Boost shown with instant, ground and decaffeinated: Go ahead and have that cup of coffee, maybe even several more. New research shows it may boost chances for a longer life, even for those who down at least eight cups daily. In a study of nearly half-a-million British adults, coffee drinkers had a slightly lower risk of death over 10 years than abstainers. The apparent longevity boost was seen with instant, ground and decaffeinated, results that echo U.S. research. READ MORE


Cyclosporiasis in Texas, too: Texas officials warned the public Monday about a seasonal increase in infections from Cyclospora parasites, reporting there have been 56 confirmed cases since the beginning of May. An ongoing cyclosporiasis outbreak in four other states, which is associated with trays of pre-cut fresh vegetables from Del Monte, has sickened at least 185 people. READ MORE

Kratom ‘not worth the risk’: Users of kratom supplements are putting themselves at risk for Salmonella infections from a product that has no nutritional or medical benefits. FDA Commissioner Scott Gottlieb made that announcement this week after a months-long investigation provoked by numerous recalls of kratom-containing products tainted by Salmonella. Kratom, from a Southeast Asian tree,  is claimed by some to have psychoactive or mind-altering effects and is sometimes consumed as a tea. READ MORE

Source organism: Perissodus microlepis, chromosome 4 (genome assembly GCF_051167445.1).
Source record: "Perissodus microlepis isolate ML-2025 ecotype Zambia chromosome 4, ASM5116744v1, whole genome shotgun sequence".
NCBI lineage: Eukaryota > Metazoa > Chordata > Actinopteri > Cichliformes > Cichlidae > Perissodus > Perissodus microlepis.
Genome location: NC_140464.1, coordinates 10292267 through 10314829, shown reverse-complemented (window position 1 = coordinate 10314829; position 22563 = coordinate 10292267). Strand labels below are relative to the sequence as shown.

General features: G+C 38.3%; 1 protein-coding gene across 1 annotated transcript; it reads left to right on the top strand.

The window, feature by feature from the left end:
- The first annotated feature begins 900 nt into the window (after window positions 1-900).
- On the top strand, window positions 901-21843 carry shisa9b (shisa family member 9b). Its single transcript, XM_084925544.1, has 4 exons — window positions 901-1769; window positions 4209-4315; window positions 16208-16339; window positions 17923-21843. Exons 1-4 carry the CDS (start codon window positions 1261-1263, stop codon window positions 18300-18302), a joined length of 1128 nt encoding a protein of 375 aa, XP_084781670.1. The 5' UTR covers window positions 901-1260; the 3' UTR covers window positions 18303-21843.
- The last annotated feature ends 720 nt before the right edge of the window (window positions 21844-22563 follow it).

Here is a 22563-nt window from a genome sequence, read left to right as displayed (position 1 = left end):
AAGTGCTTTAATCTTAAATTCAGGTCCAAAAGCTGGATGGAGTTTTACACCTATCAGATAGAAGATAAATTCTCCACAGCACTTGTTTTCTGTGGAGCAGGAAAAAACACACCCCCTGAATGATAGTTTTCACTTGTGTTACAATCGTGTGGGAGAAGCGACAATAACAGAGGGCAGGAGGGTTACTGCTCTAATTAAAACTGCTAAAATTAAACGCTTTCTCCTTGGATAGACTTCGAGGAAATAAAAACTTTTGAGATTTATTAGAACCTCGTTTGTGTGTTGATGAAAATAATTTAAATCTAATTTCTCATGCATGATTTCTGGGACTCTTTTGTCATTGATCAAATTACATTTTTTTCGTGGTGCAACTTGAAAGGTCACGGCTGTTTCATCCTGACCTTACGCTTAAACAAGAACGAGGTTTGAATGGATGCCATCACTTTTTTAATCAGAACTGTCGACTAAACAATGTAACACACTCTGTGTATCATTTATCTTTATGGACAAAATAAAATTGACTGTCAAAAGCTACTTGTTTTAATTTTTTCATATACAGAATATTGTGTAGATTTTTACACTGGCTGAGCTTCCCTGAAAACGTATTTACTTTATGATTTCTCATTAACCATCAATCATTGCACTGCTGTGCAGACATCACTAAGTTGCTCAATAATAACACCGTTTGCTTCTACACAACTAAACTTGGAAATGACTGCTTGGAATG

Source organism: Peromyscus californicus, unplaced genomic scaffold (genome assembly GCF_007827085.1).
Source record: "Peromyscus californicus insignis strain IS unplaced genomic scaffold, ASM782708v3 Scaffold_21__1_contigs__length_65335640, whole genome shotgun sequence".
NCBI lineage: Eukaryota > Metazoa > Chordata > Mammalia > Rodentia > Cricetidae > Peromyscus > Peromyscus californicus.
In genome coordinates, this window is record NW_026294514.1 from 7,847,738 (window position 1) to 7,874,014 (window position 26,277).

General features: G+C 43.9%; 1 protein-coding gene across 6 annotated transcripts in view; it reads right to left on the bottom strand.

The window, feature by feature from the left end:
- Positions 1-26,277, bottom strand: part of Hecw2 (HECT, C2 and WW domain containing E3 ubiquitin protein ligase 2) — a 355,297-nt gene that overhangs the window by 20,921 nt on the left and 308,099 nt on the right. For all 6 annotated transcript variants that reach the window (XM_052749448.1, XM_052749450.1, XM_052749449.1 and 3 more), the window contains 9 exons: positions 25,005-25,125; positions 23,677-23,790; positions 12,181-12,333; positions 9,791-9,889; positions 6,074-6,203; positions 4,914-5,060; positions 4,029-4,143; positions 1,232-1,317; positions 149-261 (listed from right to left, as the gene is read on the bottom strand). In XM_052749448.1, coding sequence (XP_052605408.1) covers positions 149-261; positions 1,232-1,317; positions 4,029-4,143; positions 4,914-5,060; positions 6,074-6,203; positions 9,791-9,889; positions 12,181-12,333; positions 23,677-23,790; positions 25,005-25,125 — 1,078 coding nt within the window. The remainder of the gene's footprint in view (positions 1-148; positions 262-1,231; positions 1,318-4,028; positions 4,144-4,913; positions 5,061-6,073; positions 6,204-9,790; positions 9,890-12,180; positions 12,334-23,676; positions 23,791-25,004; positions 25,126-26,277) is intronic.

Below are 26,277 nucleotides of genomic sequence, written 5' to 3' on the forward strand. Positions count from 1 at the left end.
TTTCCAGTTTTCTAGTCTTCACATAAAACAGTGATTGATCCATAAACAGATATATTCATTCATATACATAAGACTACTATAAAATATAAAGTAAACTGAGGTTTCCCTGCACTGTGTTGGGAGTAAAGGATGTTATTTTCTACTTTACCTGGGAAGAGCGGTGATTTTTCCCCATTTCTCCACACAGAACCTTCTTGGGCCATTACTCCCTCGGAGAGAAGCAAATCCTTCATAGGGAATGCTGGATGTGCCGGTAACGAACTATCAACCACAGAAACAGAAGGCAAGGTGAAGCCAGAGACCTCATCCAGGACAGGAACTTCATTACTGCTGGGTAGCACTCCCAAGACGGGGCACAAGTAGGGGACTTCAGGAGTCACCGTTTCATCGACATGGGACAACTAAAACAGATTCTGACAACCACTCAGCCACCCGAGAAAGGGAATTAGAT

Soda tax battles: Soda companies got a respite last week from battling local taxes on sugary beverages, after California lawmakers grudgingly passed a 12-year ban on cities and counties imposing the levies. That reprieve might be short-lived. Major healthcare groups announced Monday they would pursue a statewide soda tax initiative on the 2020 ballot to pay for public health programs. READ MORE


Environmentalists question lab-grown animal products: A new report from Friends of the Earth calls into question the environmental benefits attributed to meat analogs and lab-grown animal products, and emphasizes the need for more research. While plant-based meat analogs or lab-grown tissue may mean fewer animals slaughtered, the organization pointed out that their complicated make-up (more than a dozen ingredients); the need for additional crops, such as sugar cane, to provide necessary inputs; and the use of genetically modified ingredients in some cases are cause for concern. READ MORE